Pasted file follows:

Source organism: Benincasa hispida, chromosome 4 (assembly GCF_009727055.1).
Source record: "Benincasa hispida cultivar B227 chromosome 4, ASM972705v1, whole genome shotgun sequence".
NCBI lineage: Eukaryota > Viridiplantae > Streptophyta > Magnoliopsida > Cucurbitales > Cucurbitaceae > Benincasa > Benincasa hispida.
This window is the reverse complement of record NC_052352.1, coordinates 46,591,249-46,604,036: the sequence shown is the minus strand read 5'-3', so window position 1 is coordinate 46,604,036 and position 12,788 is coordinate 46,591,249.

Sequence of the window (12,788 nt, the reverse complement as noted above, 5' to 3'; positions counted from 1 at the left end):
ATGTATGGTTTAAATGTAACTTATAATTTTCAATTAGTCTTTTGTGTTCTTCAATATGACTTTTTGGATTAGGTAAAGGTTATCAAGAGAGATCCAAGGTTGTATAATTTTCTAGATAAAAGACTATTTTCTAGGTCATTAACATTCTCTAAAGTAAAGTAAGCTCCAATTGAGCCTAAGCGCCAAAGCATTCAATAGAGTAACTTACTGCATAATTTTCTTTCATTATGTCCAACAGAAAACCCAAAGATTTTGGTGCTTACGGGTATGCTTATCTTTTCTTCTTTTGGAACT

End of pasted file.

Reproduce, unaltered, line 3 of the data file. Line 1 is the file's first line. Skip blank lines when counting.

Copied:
NCBI lineage: Eukaryota > Viridiplantae > Streptophyta > Magnoliopsida > Cucurbitales > Cucurbitaceae > Benincasa > Benincasa hispida.